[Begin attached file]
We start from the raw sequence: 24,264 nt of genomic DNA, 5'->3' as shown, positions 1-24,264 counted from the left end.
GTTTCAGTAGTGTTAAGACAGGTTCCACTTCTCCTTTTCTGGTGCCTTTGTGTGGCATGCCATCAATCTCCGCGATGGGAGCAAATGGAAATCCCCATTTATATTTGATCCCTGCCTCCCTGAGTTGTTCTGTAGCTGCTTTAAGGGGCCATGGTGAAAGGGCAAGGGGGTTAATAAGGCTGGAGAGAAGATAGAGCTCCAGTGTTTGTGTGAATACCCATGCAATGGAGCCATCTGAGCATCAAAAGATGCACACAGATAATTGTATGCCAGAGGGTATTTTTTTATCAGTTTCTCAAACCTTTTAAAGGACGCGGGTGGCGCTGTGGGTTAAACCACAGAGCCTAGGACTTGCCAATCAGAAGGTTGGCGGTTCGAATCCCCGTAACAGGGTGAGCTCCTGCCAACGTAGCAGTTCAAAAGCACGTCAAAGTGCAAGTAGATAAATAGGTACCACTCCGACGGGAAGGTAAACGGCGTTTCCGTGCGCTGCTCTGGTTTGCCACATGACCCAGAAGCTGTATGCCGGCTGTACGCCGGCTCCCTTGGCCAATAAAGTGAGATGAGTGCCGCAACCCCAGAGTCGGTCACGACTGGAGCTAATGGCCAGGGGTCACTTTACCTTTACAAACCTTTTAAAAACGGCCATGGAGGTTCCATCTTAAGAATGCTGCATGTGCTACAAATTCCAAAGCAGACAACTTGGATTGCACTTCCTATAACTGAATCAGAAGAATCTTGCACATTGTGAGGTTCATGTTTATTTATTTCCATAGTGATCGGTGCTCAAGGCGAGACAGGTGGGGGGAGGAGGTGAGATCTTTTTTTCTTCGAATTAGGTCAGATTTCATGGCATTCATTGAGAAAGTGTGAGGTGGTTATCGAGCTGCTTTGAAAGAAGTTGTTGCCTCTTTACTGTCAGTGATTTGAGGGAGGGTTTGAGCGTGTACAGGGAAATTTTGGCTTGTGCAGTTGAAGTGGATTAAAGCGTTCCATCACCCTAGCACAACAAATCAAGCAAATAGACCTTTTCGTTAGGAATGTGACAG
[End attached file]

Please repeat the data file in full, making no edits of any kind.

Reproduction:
We start from the raw sequence: 24,264 nt of genomic DNA, 5'->3' as shown, positions 1-24,264 counted from the left end.
GTTTCAGTAGTGTTAAGACAGGTTCCACTTCTCCTTTTCTGGTGCCTTTGTGTGGCATGCCATCAATCTCCGCGATGGGAGCAAATGGAAATCCCCATTTATATTTGATCCCTGCCTCCCTGAGTTGTTCTGTAGCTGCTTTAAGGGGCCATGGTGAAAGGGCAAGGGGGTTAATAAGGCTGGAGAGAAGATAGAGCTCCAGTGTTTGTGTGAATACCCATGCAATGGAGCCATCTGAGCATCAAAAGATGCACACAGATAATTGTATGCCAGAGGGTATTTTTTTATCAGTTTCTCAAACCTTTTAAAGGACGCGGGTGGCGCTGTGGGTTAAACCACAGAGCCTAGGACTTGCCAATCAGAAGGTTGGCGGTTCGAATCCCCGTAACAGGGTGAGCTCCTGCCAACGTAGCAGTTCAAAAGCACGTCAAAGTGCAAGTAGATAAATAGGTACCACTCCGACGGGAAGGTAAACGGCGTTTCCGTGCGCTGCTCTGGTTTGCCACATGACCCAGAAGCTGTATGCCGGCTGTACGCCGGCTCCCTTGGCCAATAAAGTGAGATGAGTGCCGCAACCCCAGAGTCGGTCACGACTGGAGCTAATGGCCAGGGGTCACTTTACCTTTACAAACCTTTTAAAAACGGCCATGGAGGTTCCATCTTAAGAATGCTGCATGTGCTACAAATTCCAAAGCAGACAACTTGGATTGCACTTCCTATAACTGAATCAGAAGAATCTTGCACATTGTGAGGTTCATGTTTATTTATTTCCATAGTGATCGGTGCTCAAGGCGAGACAGGTGGGGGGAGGAGGTGAGATCTTTTTTTCTTCGAATTAGGTCAGATTTCATGGCATTCATTGAGAAAGTGTGAGGTGGTTATCGAGCTGCTTTGAAAGAAGTTGTTGCCTCTTTACTGTCAGTGATTTGAGGGAGGGTTTGAGCGTGTACAGGGAAATTTTGGCTTGTGCAGTTGAAGTGGATTAAAGCGTTCCATCACCCTAGCACAACAAATCAAGCAAATAGACCTTTTCGTTAGGAATGTGACAG